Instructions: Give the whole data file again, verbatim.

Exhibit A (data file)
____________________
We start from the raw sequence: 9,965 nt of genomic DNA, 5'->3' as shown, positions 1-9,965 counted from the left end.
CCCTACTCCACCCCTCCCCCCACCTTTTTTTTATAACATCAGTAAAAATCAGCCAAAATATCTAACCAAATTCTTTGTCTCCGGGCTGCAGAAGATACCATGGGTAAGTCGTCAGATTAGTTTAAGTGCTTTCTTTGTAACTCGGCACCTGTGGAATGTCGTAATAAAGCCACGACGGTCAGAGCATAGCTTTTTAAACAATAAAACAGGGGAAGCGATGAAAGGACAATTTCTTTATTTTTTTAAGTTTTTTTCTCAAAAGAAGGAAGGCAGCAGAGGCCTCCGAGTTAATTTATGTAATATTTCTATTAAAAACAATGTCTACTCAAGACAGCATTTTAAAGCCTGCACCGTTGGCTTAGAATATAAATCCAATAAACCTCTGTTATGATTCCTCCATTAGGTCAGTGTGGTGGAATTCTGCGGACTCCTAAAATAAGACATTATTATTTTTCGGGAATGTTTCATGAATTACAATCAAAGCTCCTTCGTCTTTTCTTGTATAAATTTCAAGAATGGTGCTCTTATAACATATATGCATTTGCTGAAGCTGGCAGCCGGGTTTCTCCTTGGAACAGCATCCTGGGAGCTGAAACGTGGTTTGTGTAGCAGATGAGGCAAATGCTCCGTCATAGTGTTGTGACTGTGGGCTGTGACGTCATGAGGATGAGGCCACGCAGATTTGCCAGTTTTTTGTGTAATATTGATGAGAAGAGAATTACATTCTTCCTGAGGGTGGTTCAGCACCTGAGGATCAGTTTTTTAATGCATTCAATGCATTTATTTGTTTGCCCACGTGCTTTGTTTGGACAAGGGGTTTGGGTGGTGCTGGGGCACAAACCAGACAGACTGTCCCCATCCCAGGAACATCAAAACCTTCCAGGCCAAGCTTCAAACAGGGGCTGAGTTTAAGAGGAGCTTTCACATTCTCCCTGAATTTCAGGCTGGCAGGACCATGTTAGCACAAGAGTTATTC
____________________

We start from the raw sequence: 9,965 nt of genomic DNA, 5'->3' as shown, positions 1-9,965 counted from the left end.
CCCTACTCCACCCCTCCCCCCACCTTTTTTTTATAACATCAGTAAAAATCAGCCAAAATATCTAACCAAATTCTTTGTCTCCGGGCTGCAGAAGATACCATGGGTAAGTCGTCAGATTAGTTTAAGTGCTTTCTTTGTAACTCGGCACCTGTGGAATGTCGTAATAAAGCCACGACGGTCAGAGCATAGCTTTTTAAACAATAAAACAGGGGAAGCGATGAAAGGACAATTTCTTTATTTTTTTAAGTTTTTTTCTCAAAAGAAGGAAGGCAGCAGAGGCCTCCGAGTTAATTTATGTAATATTTCTATTAAAAACAATGTCTACTCAAGACAGCATTTTAAAGCCTGCACCGTTGGCTTAGAATATAAATCCAATAAACCTCTGTTATGATTCCTCCATTAGGTCAGTGTGGTGGAATTCTGCGGACTCCTAAAATAAGACATTATTATTTTTCGGGAATGTTTCATGAATTACAATCAAAGCTCCTTCGTCTTTTCTTGTATAAATTTCAAGAATGGTGCTCTTATAACATATATGCATTTGCTGAAGCTGGCAGCCGGGTTTCTCCTTGGAACAGCATCCTGGGAGCTGAAACGTGGTTTGTGTAGCAGATGAGGCAAATGCTCCGTCATAGTGTTGTGACTGTGGGCTGTGACGTCATGAGGATGAGGCCACGCAGATTTGCCAGTTTTTTGTGTAATATTGATGAGAAGAGAATTACATTCTTCCTGAGGGTGGTTCAGCACCTGAGGATCAGTTTTTTAATGCATTCAATGCATTTATTTGTTTGCCCACGTGCTTTGTTTGGACAAGGGGTTTGGGTGGTGCTGGGGCACAAACCAGACAGACTGTCCCCATCCCAGGAACATCAAAACCTTCCAGGCCAAGCTTCAAACAGGGGCTGAGTTTAAGAGGAGCTTTCACATTCTCCCTGAATTTCAGGCTGGCAGGACCATGTTAGCACAAGAGTTATTC